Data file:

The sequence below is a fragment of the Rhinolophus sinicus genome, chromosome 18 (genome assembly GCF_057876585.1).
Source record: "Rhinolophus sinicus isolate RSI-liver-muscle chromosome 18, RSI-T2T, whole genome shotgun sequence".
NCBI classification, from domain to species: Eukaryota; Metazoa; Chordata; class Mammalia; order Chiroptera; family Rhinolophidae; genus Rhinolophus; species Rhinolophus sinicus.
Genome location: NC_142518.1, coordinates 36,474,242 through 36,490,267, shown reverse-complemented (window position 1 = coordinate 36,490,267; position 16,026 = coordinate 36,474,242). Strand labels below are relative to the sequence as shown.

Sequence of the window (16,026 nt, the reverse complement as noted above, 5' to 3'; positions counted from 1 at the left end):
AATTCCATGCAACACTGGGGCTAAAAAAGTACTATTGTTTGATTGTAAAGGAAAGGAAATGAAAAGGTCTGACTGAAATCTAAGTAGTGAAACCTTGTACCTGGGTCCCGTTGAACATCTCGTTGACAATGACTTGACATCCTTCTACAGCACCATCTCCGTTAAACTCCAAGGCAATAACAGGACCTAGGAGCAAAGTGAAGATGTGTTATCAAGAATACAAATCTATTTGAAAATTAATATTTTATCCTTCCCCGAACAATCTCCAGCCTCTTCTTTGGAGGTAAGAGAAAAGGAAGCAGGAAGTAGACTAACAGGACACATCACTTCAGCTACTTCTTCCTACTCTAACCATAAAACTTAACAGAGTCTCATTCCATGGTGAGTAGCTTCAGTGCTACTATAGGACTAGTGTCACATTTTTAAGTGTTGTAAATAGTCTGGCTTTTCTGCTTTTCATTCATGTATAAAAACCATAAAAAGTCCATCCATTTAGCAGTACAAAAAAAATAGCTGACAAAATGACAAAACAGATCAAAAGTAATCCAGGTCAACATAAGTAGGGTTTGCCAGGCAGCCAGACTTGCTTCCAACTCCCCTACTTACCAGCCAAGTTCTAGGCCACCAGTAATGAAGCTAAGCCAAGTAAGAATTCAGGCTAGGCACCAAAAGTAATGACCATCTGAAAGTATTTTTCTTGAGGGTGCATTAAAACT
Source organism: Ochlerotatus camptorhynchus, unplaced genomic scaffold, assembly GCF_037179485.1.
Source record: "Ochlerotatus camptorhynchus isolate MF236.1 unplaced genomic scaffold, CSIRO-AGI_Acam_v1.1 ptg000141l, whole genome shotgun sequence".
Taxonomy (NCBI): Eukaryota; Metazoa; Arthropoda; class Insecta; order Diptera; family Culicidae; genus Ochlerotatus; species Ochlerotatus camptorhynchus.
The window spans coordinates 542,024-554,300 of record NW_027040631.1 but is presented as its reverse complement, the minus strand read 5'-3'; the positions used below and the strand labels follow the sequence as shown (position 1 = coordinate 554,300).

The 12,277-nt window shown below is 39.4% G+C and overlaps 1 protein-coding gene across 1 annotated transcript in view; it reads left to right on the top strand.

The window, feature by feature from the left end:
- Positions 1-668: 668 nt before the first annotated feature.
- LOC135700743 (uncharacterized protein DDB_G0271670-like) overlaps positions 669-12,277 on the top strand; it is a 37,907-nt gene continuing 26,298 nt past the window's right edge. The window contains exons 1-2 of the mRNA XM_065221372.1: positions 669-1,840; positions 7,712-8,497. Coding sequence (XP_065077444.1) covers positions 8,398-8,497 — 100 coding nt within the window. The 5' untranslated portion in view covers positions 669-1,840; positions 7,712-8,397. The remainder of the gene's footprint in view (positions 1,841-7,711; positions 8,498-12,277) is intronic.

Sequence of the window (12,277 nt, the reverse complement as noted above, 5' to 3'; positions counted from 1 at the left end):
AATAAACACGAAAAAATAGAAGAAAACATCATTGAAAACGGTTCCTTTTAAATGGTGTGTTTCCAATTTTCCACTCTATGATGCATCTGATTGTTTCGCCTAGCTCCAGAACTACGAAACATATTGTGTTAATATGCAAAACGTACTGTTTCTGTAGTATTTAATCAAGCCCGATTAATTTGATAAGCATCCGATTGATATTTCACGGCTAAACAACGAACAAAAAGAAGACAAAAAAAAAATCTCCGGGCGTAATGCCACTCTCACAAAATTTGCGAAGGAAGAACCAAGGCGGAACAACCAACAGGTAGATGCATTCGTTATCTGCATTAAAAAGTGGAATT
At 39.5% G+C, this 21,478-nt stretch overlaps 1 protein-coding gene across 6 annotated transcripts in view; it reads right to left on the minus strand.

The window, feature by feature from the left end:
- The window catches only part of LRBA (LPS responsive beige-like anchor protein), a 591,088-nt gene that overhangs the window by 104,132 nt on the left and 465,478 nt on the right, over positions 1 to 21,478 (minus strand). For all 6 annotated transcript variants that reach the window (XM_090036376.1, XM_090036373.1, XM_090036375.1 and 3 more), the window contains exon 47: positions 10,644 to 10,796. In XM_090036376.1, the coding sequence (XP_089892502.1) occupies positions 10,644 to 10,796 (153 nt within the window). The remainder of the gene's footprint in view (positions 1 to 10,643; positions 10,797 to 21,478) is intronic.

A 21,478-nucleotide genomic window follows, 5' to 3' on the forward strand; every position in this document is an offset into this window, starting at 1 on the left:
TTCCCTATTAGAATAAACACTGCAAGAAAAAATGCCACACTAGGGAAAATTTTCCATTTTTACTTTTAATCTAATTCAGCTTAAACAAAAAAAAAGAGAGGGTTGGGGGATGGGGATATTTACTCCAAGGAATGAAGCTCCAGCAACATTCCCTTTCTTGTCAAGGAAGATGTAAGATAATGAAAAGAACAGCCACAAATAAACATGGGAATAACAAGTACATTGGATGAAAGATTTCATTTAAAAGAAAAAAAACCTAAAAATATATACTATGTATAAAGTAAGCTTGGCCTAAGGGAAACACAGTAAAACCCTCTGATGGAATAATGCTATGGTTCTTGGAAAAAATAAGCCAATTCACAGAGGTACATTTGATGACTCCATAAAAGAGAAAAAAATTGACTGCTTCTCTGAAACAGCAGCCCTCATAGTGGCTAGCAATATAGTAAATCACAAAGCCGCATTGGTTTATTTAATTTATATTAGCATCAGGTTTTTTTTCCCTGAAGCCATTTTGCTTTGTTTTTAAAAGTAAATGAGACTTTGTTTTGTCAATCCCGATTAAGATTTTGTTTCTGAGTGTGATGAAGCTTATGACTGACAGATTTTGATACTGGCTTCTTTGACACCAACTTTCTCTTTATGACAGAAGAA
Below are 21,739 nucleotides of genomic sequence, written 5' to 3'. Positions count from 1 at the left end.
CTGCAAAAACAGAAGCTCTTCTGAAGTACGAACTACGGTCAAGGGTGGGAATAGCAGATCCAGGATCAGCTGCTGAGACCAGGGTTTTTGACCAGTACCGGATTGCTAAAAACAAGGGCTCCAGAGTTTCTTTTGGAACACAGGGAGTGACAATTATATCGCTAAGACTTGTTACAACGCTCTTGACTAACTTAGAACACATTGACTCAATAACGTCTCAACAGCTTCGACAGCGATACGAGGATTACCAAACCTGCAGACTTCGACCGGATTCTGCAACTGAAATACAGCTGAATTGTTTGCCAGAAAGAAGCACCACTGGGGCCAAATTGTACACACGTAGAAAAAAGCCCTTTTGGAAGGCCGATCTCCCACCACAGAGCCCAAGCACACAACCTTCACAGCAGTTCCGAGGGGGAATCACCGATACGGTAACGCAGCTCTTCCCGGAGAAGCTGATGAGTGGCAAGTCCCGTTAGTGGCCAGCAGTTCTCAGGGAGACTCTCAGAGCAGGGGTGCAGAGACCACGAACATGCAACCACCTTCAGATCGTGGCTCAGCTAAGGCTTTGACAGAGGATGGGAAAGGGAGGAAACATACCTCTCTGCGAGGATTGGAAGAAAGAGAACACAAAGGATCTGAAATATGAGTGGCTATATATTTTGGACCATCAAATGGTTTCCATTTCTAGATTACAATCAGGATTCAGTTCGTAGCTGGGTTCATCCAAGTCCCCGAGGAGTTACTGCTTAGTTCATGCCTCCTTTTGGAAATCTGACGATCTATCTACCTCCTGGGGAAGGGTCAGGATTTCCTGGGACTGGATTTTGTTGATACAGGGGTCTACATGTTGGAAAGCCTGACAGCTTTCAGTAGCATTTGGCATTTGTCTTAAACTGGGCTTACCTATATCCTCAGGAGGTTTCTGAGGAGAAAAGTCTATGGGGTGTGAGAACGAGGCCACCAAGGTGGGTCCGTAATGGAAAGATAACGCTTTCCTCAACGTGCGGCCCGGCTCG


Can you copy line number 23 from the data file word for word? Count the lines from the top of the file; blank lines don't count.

CTGCAAAAACAGAAGCTCTTCTGAAGTACGAACTACGGTCAAGGGTGGGAATAGCAGATCCAGGATCAGCTGCTGAGACCAGGGTTTTTGACCAGTACCGGATTGCTAAAAACAAGGGCTCCAGAGTTTCTTTTGGAACACAGGGAGTGACAATTATATCGCTAAGACTTGTTACAACGCTCTTGACTAACTTAGAACACATTGACTCAATAACGTCTCAACAGCTTCGACAGCGATACGAGGATTACCAAACCTGCAGACTTCGACCGGATTCTGCAACTGAAATACAGCTGAATTGTTTGCCAGAAAGAAGCACCACTGGGGCCAAATTGTACACACGTAGAAAAAAGCCCTTTTGGAAGGCCGATCTCCCACCACAGAGCCCAAGCACACAACCTTCACAGCAGTTCCGAGGGGGAATCACCGATACGGTAACGCAGCTCTTCCCGGAGAAGCTGATGAGTGGCAAGTCCCGTTAGTGGCCAGCAGTTCTCAGGGAGACTCTCAGAGCAGGGGTGCAGAGACCACGAACATGCAACCACCTTCAGATCGTGGCTCAGCTAAGGCTTTGACAGAGGATGGGAAAGGGAGGAAACATACCTCTCTGCGAGGATTGGAAGAAAGAGAACACAAAGGATCTGAAATATGAGTGGCTATATATTTTGGACCATCAAATGGTTTCCATTTCTAGATTACAATCAGGATTCAGTTCGTAGCTGGGTTCATCCAAGTCCCCGAGGAGTTACTGCTTAGTTCATGCCTCCTTTTGGAAATCTGACGATCTATCTACCTCCTGGGGAAGGGTCAGGATTTCCTGGGACTGGATTTTGTTGATACAGGGGTCTACATGTTGGAAAGCCTGACAGCTTTCAGTAGCATTTGGCATTTGTCTTAAACTGGGCTTACCTATATCCTCAGGAGGTTTCTGAGGAGAAAAGTCTATGGGGTGTGAGAACGAGGCCACCAAGGTGGGTCCGTAATGGAAAGATAACGCTTTCCTCAACGTGCGGCCCGGCTCG